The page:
Though it is the young Star Trek actor Anton Yelich's last performance following his tragic, untimely death back in 2016, Thoroughbreds sees the emergence of two rising stars surely set to take Tinsel Town by storm. Fresh from making its run at the festival circuit, most notably Sundance, first time writer-director Cory Finley brings to us Thoroughbreds. Taking place in the suburbs of Connecticut, two upper class girls rekindle their friendship after years spent apart - hatching an evil plan that will ultimately solve both of their problems.
For all the sharp zing of its two leads, sadly Thoroughbreds lacks flavour, energy or excitement. Though 2018 seems to be the year for first time directors - most notably Greta Gerwig (Lady Bird) and John Krasnkisi (A Quiet Place) - Finley's debut lacks the oomph desperately needed to make it a little more gut punching. Unfortunately Thoroughbreds ends up quite dry and almost instantly forgettable.
However there is much to appreciate from a film making perspective. For a debut feature Thoroughbreds is indeed very subtle and very technical. Most strikingly Finely uses natural white light and bright clean cut colours for Lilly (Anya Taylor-Joy) and dark, shadowed backdrops for Amanda (Olivia Cooke). This subtle technique of light and dark is used to emphasise how far the estranged girls are, and the different places in life they current occupy. As the plot sort of unravels the colours and lighting blends together - cleverly - as the two character's minds converge. It's delicate and incredibly easy to miss but is carried out with such wonderful art and proficiency. Even where his film ultimately falls short, Finely has earned major directorial brownie points for his visual invention.
Gathering all the loose strands of the film and tying them into a somewhat cohesively together we have the young and uber talented Anya Taylor-Joy and Olivia Cooke. The two upper class girls bounce violently off each other and gain the sort of razor sharp edge that outside of their relationship the film ultimately lacks. As we see Lilly slip further and further into Amanda's unforgiving world of darkness you are hooked, and it becomes blindingly obvious that these two actors have major stardom to follow.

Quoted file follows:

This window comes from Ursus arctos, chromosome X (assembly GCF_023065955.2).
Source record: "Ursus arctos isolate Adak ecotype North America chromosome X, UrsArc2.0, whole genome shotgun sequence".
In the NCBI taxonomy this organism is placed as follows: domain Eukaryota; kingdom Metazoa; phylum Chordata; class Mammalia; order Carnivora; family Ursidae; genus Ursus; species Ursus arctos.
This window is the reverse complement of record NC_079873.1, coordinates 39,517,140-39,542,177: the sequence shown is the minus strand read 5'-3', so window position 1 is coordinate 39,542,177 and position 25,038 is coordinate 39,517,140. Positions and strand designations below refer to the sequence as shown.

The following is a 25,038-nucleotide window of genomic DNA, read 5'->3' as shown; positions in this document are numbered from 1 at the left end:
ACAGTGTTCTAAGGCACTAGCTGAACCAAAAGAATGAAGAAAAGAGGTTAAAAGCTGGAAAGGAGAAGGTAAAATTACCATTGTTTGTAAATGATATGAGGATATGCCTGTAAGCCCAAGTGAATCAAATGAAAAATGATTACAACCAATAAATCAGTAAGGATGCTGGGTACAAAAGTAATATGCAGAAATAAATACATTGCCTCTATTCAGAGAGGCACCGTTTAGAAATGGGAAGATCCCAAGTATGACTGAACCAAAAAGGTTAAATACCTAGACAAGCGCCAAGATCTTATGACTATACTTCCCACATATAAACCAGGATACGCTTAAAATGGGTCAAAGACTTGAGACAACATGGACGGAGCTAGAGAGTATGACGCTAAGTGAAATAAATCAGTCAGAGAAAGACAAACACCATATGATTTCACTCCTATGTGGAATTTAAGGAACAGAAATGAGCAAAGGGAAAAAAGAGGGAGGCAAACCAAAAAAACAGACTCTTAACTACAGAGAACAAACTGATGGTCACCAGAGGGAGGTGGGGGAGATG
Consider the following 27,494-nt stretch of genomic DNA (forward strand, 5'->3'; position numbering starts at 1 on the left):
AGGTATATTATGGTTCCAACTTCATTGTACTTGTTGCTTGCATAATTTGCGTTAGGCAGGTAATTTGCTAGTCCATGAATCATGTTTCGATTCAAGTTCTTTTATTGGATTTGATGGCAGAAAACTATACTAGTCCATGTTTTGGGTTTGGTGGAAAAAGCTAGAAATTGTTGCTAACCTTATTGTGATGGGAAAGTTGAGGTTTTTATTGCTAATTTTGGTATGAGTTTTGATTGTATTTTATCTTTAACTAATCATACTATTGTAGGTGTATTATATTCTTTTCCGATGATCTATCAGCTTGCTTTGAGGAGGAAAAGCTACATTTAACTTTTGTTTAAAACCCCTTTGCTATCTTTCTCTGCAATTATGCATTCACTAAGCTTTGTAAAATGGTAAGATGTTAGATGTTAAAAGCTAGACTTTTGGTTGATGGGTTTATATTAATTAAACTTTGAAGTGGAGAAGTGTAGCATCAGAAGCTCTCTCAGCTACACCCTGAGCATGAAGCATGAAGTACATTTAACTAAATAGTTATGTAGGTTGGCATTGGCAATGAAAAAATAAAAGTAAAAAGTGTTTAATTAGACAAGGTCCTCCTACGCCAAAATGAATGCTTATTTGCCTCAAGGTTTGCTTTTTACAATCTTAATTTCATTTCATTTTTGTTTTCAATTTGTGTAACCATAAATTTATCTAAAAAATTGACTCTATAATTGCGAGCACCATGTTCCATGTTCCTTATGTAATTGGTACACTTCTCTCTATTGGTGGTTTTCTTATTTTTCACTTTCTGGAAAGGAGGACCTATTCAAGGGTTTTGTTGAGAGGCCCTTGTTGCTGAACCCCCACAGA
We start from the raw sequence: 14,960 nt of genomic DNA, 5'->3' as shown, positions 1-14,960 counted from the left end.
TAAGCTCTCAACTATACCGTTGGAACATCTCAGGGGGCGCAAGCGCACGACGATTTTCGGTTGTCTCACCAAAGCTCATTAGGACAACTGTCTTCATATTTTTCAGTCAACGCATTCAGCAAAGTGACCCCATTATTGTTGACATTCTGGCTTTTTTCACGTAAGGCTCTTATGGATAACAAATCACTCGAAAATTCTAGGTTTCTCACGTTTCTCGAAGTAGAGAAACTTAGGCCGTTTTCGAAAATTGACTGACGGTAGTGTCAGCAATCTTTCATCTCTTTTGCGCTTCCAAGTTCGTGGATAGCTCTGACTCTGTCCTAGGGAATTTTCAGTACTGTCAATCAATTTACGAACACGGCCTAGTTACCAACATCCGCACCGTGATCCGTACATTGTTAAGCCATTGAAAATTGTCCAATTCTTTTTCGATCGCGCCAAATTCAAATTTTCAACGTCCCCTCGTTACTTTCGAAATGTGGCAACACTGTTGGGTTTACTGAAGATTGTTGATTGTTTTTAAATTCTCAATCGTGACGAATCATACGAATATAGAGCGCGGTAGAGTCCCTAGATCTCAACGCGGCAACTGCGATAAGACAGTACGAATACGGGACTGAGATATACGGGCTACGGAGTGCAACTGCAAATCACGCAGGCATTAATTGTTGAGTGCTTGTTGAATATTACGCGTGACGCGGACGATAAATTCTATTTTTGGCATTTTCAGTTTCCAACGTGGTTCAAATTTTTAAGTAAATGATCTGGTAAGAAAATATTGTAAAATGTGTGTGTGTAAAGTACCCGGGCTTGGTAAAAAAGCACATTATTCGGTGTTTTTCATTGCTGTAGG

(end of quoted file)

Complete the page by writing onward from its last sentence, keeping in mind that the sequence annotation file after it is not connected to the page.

We learn that Thoroughbreds is in fact metaphor for two unhinged young girls. Nurtured for years in a financially stable, closeted environment with all the frills and pamper - the idea of racing horses is used to demonstrate both the privileged and protected lives the girls have led. Nevertheless, this concept has little to do with the actual premise of the film. it's used as more a gimmick, with the film having little to offer other than this.
Thoroughbreds is smart in the little picture but in the big picture it’s incredibly boring. The main problem simply lies with there being too little happening on screen - one expected more laughs, more horror and definitely more suspense. Thoroughbreds is best when its cynical, at it's peak when these lines are delivered by two mighty leads. It's fair to say Thoroughbreds is unpredictable, but sadly the possible outcomes aren't all that interesting anyway.
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Hi I’m James - a huge welcome to my film blog! I started this site just after my 14th birthday and have been bringing you my own take on the hottest box office arrivals and many art house triumphs ever since.